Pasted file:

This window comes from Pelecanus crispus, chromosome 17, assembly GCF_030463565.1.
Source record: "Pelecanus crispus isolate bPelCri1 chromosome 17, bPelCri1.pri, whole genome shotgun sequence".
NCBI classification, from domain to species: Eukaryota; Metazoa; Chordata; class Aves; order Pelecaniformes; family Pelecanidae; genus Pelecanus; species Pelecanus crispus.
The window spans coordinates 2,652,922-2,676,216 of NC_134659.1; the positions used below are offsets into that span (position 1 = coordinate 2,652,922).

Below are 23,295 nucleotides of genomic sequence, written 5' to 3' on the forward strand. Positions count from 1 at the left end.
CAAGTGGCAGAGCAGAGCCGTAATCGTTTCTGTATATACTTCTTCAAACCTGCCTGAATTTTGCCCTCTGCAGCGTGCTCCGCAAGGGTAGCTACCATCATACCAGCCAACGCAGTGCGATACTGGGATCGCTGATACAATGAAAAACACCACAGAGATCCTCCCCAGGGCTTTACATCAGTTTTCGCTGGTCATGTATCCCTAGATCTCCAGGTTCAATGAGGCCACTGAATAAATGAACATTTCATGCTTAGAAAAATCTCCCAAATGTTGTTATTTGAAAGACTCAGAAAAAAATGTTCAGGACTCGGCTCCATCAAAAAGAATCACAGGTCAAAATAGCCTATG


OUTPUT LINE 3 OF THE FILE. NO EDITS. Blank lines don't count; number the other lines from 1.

NCBI classification, from domain to species: Eukaryota; Metazoa; Chordata; class Aves; order Pelecaniformes; family Pelecanidae; genus Pelecanus; species Pelecanus crispus.